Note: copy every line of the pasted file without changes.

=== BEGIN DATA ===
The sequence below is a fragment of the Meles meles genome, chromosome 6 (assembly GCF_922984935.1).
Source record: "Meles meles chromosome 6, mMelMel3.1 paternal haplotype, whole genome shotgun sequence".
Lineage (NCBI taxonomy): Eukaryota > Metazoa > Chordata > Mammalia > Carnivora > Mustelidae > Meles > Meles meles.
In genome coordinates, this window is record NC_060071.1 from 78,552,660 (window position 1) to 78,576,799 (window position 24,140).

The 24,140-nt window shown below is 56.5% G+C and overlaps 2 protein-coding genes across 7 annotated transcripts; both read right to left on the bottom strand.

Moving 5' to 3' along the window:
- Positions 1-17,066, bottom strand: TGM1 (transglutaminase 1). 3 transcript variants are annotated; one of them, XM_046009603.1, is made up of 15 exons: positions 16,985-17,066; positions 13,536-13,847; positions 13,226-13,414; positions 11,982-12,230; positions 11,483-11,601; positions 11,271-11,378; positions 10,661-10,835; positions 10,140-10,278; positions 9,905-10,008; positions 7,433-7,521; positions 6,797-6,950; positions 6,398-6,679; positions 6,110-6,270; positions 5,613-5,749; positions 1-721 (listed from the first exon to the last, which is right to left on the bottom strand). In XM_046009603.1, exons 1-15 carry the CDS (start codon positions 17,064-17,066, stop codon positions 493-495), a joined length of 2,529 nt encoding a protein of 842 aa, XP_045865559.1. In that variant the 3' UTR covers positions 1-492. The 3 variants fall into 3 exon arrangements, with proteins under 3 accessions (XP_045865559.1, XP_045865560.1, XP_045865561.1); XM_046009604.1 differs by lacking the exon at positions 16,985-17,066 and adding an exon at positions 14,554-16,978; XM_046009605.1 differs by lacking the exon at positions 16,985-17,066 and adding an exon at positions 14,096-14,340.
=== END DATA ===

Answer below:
The sequence below is a fragment of the Meles meles genome, chromosome 6 (assembly GCF_922984935.1).
Source record: "Meles meles chromosome 6, mMelMel3.1 paternal haplotype, whole genome shotgun sequence".
Lineage (NCBI taxonomy): Eukaryota > Metazoa > Chordata > Mammalia > Carnivora > Mustelidae > Meles > Meles meles.
In genome coordinates, this window is record NC_060071.1 from 78,552,660 (window position 1) to 78,576,799 (window position 24,140).

The 24,140-nt window shown below is 56.5% G+C and overlaps 2 protein-coding genes across 7 annotated transcripts; both read right to left on the bottom strand.

Moving 5' to 3' along the window:
- Positions 1-17,066, bottom strand: TGM1 (transglutaminase 1). 3 transcript variants are annotated; one of them, XM_046009603.1, is made up of 15 exons: positions 16,985-17,066; positions 13,536-13,847; positions 13,226-13,414; positions 11,982-12,230; positions 11,483-11,601; positions 11,271-11,378; positions 10,661-10,835; positions 10,140-10,278; positions 9,905-10,008; positions 7,433-7,521; positions 6,797-6,950; positions 6,398-6,679; positions 6,110-6,270; positions 5,613-5,749; positions 1-721 (listed from the first exon to the last, which is right to left on the bottom strand). In XM_046009603.1, exons 1-15 carry the CDS (start codon positions 17,064-17,066, stop codon positions 493-495), a joined length of 2,529 nt encoding a protein of 842 aa, XP_045865559.1. In that variant the 3' UTR covers positions 1-492. The 3 variants fall into 3 exon arrangements, with proteins under 3 accessions (XP_045865559.1, XP_045865560.1, XP_045865561.1); XM_046009604.1 differs by lacking the exon at positions 16,985-17,066 and adding an exon at positions 14,554-16,978; XM_046009605.1 differs by lacking the exon at positions 16,985-17,066 and adding an exon at positions 14,096-14,340.